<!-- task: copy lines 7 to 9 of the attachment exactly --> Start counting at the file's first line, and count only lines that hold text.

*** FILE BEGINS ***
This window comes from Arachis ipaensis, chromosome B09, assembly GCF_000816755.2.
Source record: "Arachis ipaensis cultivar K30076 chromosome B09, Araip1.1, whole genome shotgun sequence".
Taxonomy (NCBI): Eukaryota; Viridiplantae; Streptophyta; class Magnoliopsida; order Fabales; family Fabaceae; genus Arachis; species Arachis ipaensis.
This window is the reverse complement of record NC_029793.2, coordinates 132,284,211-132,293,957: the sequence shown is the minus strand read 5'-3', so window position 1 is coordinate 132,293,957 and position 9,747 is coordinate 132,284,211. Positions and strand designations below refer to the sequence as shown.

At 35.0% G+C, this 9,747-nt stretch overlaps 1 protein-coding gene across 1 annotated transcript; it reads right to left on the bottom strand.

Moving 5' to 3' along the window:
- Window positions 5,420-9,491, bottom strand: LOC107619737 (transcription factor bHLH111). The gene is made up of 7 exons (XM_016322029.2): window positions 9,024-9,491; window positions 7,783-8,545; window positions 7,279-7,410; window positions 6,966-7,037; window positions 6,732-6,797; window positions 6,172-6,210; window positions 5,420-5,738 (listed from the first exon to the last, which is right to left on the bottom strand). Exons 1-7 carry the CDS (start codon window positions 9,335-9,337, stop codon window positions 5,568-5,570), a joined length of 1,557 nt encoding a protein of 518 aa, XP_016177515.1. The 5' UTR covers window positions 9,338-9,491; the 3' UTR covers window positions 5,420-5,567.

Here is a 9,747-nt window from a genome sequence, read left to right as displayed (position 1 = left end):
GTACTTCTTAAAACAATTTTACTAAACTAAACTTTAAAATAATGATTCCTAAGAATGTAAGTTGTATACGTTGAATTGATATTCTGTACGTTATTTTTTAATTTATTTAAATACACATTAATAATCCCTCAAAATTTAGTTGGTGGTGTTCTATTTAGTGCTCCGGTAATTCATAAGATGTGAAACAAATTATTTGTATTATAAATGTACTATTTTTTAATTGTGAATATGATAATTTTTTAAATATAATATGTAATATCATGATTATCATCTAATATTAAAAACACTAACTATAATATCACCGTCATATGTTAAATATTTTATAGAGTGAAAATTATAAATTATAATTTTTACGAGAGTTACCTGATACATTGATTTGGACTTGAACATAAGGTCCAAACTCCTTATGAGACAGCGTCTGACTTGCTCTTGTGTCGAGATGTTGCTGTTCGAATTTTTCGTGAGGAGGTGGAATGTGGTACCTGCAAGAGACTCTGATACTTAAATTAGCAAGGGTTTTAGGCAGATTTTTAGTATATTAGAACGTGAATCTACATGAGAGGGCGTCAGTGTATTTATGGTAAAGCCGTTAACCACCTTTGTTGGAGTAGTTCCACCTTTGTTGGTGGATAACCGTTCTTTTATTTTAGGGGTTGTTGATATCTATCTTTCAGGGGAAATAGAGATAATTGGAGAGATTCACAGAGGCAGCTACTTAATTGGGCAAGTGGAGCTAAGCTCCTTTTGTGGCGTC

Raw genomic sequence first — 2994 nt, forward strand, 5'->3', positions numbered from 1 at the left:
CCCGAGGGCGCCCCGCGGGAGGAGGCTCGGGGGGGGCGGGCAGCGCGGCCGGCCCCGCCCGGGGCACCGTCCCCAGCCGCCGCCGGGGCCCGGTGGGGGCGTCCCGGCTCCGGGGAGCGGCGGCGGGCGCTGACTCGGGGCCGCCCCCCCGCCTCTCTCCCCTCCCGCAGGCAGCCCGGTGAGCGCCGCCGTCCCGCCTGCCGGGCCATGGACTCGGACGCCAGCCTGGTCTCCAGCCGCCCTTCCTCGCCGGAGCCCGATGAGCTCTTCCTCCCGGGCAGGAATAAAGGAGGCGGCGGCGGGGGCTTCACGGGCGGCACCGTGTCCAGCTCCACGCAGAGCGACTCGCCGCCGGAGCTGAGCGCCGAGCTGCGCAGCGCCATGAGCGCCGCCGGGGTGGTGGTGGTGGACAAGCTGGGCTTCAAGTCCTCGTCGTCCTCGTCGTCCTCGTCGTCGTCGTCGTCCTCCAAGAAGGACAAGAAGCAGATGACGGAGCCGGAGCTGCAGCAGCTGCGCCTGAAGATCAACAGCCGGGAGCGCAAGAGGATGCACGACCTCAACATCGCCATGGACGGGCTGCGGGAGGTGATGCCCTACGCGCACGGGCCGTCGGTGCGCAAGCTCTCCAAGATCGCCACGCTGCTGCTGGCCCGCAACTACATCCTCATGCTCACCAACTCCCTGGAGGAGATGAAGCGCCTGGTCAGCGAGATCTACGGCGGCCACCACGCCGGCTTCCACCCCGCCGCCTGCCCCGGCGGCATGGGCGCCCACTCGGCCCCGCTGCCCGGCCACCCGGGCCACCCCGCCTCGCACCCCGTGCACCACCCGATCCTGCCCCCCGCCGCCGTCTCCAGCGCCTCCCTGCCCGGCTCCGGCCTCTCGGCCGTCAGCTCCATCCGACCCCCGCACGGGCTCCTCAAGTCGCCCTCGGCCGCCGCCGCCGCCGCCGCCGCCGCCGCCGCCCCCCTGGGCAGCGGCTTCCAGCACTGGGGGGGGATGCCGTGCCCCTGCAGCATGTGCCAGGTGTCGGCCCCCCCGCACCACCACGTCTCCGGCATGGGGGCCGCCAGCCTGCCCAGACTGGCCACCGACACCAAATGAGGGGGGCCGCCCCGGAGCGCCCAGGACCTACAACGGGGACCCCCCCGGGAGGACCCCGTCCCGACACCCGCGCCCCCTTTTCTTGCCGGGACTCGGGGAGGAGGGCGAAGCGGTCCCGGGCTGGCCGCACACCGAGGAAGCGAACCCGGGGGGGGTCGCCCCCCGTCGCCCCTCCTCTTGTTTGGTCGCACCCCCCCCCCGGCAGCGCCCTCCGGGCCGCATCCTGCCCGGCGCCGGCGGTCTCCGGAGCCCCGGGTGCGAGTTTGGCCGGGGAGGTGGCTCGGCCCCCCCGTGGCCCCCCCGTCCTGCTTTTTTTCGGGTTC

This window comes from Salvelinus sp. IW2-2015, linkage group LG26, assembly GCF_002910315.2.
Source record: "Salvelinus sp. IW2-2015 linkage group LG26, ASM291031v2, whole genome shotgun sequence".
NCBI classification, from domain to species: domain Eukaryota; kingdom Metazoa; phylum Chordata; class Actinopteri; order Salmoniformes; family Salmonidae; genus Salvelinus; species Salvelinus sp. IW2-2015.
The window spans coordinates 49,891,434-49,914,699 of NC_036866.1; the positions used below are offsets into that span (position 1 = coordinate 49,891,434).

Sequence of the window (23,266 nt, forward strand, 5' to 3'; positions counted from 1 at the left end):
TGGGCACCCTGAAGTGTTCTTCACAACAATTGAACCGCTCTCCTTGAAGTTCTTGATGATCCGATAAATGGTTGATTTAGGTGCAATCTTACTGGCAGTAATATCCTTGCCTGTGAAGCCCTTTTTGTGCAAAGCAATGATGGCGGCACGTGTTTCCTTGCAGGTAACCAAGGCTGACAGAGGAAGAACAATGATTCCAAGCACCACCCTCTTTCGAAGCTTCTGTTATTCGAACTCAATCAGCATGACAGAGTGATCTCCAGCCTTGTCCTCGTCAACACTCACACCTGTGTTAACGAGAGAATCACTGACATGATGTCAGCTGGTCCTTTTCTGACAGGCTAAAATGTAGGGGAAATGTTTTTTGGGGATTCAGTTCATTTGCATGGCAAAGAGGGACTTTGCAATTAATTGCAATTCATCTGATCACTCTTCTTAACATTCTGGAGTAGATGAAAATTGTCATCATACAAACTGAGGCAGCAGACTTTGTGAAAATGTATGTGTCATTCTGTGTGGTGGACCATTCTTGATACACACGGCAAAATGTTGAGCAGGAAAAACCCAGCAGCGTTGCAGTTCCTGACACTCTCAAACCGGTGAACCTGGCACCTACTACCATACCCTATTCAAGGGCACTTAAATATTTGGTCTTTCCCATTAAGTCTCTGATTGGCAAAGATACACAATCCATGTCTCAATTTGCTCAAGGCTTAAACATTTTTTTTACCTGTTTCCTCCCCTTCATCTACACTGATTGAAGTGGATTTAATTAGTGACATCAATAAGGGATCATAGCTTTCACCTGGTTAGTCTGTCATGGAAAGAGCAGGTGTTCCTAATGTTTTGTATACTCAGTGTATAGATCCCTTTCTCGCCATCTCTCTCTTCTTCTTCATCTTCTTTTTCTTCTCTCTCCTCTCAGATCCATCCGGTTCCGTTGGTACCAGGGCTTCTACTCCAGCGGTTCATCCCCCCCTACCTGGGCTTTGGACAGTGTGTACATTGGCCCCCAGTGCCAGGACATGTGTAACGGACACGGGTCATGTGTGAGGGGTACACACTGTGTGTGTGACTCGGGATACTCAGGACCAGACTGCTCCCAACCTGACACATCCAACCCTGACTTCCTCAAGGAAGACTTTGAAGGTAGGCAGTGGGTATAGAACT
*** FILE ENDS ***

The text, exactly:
- Window positions 5,420-9,491, bottom strand: LOC107619737 (transcription factor bHLH111). The gene is made up of 7 exons (XM_016322029.2): window positions 9,024-9,491; window positions 7,783-8,545; window positions 7,279-7,410; window positions 6,966-7,037; window positions 6,732-6,797; window positions 6,172-6,210; window positions 5,420-5,738 (listed from the first exon to the last, which is right to left on the bottom strand). Exons 1-7 carry the CDS (start codon window positions 9,335-9,337, stop codon window positions 5,568-5,570), a joined length of 1,557 nt encoding a protein of 518 aa, XP_016177515.1. The 5' UTR covers window positions 9,338-9,491; the 3' UTR covers window positions 5,420-5,567.

Here is a 9,747-nt window from a genome sequence, read left to right as displayed (position 1 = left end):
GTACTTCTTAAAACAATTTTACTAAACTAAACTTTAAAATAATGATTCCTAAGAATGTAAGTTGTATACGTTGAATTGATATTCTGTACGTTATTTTTTAATTTATTTAAATACACATTAATAATCCCTCAAAATTTAGTTGGTGGTGTTCTATTTAGTGCTCCGGTAATTCATAAGATGTGAAACAAATTATTTGTATTATAAATGTACTATTTTTTAATTGTGAATATGATAATTTTTTAAATATAATATGTAATATCATGATTATCATCTAATATTAAAAACACTAACTATAATATCACCGTCATATGTTAAATATTTTATAGAGTGAAAATTATAAATTATAATTTTTACGAGAGTTACCTGATACATTGATTTGGACTTGAACATAAGGTCCAAACTCCTTATGAGACAGCGTCTGACTTGCTCTTGTGTCGAGATGTTGCTGTTCGAATTTTTCGTGAGGAGGTGGAATGTGGTACCTGCAAGAGACTCTGATACTTAAATTAGCAAGGGTTTTAGGCAGATTTTTAGTATATTAGAACGTGAATCTACATGAGAGGGCGTCAGTGTATTTATGGTAAAGCCGTTAACCACCTTTGTTGGAGTAGTTCCACCTTTGTTGGTGGATAACCGTTCTTTTATTTTAGGGGTTGTTGATATCTATCTTTCAGGGGAAATAGAGATAATTGGAGAGATTCACAGAGGCAGCTACTTAATTGGGCAAGTGGAGCTAAGCTCCTTTTGTGGCGTC